Inspiration From the Darkest Places

A quick note about this post: Andrew Liptak and I just announced an anthology of military SF, to be published by Apex Publishing in April, 2014. One of the things that can’t really be explored in press releases is, “Where did this idea come from? What are you trying to accomplish?” And because this is something very personal and dear to me, I asked if I could post it here.

More info on the anthology can be found at War Stories Anthology.

Last year, one of my friends said ‘I love George R. R. Martin because he’s pretty much the only SF writer I’ve seen who really understands what war and its effects are really like’. While I was quick to inundate him with suggestions about other writers who have actual military background, the statement stuck with me.

My friend is a former Army Ranger. He’s done six tours throughout the Middle East, was a staff sergeant, and spent long periods of time imbedded with the local fighters. He will talk for hours about how wonderful the Kurds are, how the generals of the Afghani army have ours beaten in terms of knowledge, and then go off on a rant about the cultural destruction that’s been perpetrated by both sides. Another quote of his: “I wish that my war was the last one, but I know it won’t be.”

He’s the reason I started thinking about an anthology of military SF stories that wasn’t just about war, but about the people touched by war.

I went out to get Greek food with my mom last year, in North Carolina, and we struck up a conversation with one of the owner’s daughters. She told us about how hard it was to get back to Greece, how the current political system affected them, even in America.

I have a friend in Israel right now, who told me last night about seeing troop transports moving north, toward Syria. I have friends in Istanbul, too, and still harbor a deep hope that I’ll be able to travel there some day. I know a couple of people who have been involved in South and Central America…and some who were involved in the Waco and Ruby Ridge conflicts.

I have listened to a Palestinian friend talk about what it’s like to watch your birth country support the destruction of your ancestral home.

We live in a world of war.

I have been so very, very fortunate, because war has never impacted me directly. I’ve never lost a loved one to war, or been forced out of my home, or had to live on wartime rations. I know how much worse things could be.

But I’ve seen what war does. My cousin advocates for soldiers with PTSD. I’ve dated active-service military, and lived in fear of the news. I have friends who are at severe risk of suicide from untreated PTSD. Many of them talk to me when it gets too bad, because they don’t have anyone else who will listen. Many members of my family have served, in various conflicts, in different ways.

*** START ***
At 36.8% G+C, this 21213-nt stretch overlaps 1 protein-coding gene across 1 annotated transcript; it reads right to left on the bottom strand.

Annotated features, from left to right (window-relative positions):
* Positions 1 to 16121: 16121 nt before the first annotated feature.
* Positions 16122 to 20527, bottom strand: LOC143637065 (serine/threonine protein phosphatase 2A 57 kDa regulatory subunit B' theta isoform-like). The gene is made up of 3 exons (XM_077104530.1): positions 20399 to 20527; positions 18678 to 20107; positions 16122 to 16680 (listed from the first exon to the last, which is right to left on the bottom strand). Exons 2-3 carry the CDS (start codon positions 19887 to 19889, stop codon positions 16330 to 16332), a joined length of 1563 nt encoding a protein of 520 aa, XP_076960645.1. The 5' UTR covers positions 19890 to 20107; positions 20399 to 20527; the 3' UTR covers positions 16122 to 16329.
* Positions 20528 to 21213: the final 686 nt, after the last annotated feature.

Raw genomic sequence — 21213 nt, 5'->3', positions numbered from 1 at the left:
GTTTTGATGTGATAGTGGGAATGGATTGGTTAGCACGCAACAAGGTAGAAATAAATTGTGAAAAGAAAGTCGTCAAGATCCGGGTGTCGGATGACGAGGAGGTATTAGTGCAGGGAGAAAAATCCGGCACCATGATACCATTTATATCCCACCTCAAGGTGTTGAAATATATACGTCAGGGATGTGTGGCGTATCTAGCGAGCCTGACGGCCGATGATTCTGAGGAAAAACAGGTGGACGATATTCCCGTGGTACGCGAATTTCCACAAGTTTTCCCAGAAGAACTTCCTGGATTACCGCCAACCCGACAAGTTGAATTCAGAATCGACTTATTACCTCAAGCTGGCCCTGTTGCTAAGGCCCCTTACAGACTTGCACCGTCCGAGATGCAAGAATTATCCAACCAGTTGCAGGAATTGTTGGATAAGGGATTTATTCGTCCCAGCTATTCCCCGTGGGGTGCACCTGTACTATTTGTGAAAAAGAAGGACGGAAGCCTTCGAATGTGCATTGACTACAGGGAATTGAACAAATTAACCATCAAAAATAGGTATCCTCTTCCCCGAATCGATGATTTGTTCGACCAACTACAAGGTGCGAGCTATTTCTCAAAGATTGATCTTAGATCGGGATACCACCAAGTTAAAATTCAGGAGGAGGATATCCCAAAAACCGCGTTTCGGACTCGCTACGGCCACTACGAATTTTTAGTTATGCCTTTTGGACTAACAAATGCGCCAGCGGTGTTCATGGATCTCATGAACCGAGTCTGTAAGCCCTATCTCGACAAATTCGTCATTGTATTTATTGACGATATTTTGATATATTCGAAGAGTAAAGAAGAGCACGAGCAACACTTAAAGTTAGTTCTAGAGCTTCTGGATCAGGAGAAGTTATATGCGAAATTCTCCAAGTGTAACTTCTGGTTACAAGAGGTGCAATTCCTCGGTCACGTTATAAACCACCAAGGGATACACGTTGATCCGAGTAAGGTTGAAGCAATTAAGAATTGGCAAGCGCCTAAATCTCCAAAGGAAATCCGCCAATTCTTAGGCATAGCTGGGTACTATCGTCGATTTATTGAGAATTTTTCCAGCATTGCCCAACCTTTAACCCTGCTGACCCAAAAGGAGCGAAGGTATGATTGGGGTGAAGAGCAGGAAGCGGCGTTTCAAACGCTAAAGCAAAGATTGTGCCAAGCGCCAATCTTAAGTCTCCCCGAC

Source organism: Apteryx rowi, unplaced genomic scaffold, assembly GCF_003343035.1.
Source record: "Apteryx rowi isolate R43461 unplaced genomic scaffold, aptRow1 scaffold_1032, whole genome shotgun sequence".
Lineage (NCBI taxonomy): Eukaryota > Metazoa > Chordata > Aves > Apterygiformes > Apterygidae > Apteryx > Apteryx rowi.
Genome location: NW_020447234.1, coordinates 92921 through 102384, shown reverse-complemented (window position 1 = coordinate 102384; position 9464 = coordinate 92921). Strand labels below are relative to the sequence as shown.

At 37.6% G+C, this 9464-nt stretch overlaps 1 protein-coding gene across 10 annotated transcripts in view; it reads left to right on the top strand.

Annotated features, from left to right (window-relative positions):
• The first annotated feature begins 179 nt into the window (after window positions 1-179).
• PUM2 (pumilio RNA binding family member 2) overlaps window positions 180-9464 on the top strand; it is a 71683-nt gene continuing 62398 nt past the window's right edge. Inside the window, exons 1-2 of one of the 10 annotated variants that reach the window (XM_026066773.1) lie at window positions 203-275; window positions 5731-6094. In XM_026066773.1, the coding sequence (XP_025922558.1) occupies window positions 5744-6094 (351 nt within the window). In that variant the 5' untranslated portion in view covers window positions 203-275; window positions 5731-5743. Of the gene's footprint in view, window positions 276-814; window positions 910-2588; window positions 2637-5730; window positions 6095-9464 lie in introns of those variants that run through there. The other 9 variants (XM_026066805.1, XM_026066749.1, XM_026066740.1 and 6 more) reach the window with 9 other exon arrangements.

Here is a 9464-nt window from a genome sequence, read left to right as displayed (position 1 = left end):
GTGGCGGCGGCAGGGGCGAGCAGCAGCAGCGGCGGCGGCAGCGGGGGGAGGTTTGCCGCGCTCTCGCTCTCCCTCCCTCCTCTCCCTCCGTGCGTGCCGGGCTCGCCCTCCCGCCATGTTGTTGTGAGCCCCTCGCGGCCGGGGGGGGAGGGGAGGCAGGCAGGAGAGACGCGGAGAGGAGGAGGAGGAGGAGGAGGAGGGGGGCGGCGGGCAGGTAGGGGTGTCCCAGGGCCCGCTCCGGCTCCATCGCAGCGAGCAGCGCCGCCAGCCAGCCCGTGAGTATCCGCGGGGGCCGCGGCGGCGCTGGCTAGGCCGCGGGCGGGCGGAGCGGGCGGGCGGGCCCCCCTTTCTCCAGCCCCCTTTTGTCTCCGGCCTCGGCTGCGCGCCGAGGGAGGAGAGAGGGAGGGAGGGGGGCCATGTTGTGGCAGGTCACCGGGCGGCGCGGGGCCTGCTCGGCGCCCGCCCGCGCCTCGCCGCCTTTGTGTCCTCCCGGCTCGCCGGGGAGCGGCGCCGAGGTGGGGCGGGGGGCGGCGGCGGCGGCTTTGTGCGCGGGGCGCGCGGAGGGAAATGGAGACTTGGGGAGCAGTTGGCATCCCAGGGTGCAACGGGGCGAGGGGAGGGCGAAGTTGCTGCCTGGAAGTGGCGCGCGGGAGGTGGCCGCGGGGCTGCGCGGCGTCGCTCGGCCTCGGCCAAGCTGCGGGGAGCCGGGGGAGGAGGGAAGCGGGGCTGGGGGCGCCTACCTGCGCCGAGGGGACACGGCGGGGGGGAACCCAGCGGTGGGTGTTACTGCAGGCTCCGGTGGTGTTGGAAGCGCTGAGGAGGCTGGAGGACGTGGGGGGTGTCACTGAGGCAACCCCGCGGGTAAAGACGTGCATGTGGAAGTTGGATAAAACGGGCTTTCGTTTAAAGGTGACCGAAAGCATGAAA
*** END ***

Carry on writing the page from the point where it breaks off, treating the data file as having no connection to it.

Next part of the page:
The conflict doesn’t end when the guns go silent. Our entire history is marred and shaped by war, by defeat and victory, conflict and pacification. We are all affected and marked by it, whether we realize it or not. We may go a generation or two without being directly involved in a war, but that doesn’t mean we escape it.

No country escapes it, either. Invader or invaded, it changes us, and seldom for the better. The casualties aren’t just measured in bodies.

In War Stories, we want to bring to light those far-reaching ripples, and the dark things beneath the surface. We want to see men and women of all cultures, dealing with the most enduring legacy of humanity: conflict. Civil, religious, global. We want to see people rising above the blood and loss to change things in the most difficult of situations.

This isn’t an anthology about US soldiers, or Middle Eastern wars. It is about the future, and how we will process and come to terms with something that shows no signs of dying out. It’s about the bonds of friendship, cultural evolution, survival, and personal triumph.

The wars of today are where we found the building blocks of this collection, but they are not what we’re looking for. War has evolved constantly, but in leaps and bounds over the last century. What will it be like a century from now? Who will we be fighting? Why? How? What will change?

Those are the stories we’re looking for. It won’t be a pretty, comfortable collection of stories. But hopefully it will be a transformative one.